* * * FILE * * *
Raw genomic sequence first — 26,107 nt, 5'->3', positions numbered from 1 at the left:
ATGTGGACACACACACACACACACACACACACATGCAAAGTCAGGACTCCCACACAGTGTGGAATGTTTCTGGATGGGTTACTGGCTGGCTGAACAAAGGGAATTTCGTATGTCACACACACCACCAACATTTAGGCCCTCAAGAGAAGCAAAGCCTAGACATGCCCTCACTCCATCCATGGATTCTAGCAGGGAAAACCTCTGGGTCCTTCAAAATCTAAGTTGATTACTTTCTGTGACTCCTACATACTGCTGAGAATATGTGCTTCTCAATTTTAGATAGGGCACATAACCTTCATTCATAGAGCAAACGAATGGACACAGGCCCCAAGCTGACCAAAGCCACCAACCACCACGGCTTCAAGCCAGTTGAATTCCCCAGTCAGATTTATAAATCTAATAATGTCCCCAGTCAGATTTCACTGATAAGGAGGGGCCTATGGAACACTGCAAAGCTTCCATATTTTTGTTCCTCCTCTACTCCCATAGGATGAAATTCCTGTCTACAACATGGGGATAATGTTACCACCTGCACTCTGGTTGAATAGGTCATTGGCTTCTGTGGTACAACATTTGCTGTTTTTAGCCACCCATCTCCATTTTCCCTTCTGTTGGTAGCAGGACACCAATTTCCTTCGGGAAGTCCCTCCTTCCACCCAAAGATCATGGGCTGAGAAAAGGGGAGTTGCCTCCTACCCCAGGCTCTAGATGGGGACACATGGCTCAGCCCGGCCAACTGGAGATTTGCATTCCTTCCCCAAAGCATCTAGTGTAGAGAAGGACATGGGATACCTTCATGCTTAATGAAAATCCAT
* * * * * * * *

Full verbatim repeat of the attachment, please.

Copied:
Raw genomic sequence first — 26,107 nt, 5'->3', positions numbered from 1 at the left:
ATGTGGACACACACACACACACACACACACACATGCAAAGTCAGGACTCCCACACAGTGTGGAATGTTTCTGGATGGGTTACTGGCTGGCTGAACAAAGGGAATTTCGTATGTCACACACACCACCAACATTTAGGCCCTCAAGAGAAGCAAAGCCTAGACATGCCCTCACTCCATCCATGGATTCTAGCAGGGAAAACCTCTGGGTCCTTCAAAATCTAAGTTGATTACTTTCTGTGACTCCTACATACTGCTGAGAATATGTGCTTCTCAATTTTAGATAGGGCACATAACCTTCATTCATAGAGCAAACGAATGGACACAGGCCCCAAGCTGACCAAAGCCACCAACCACCACGGCTTCAAGCCAGTTGAATTCCCCAGTCAGATTTATAAATCTAATAATGTCCCCAGTCAGATTTCACTGATAAGGAGGGGCCTATGGAACACTGCAAAGCTTCCATATTTTTGTTCCTCCTCTACTCCCATAGGATGAAATTCCTGTCTACAACATGGGGATAATGTTACCACCTGCACTCTGGTTGAATAGGTCATTGGCTTCTGTGGTACAACATTTGCTGTTTTTAGCCACCCATCTCCATTTTCCCTTCTGTTGGTAGCAGGACACCAATTTCCTTCGGGAAGTCCCTCCTTCCACCCAAAGATCATGGGCTGAGAAAAGGGGAGTTGCCTCCTACCCCAGGCTCTAGATGGGGACACATGGCTCAGCCCGGCCAACTGGAGATTTGCATTCCTTCCCCAAAGCATCTAGTGTAGAGAAGGACATGGGATACCTTCATGCTTAATGAAAATCCAT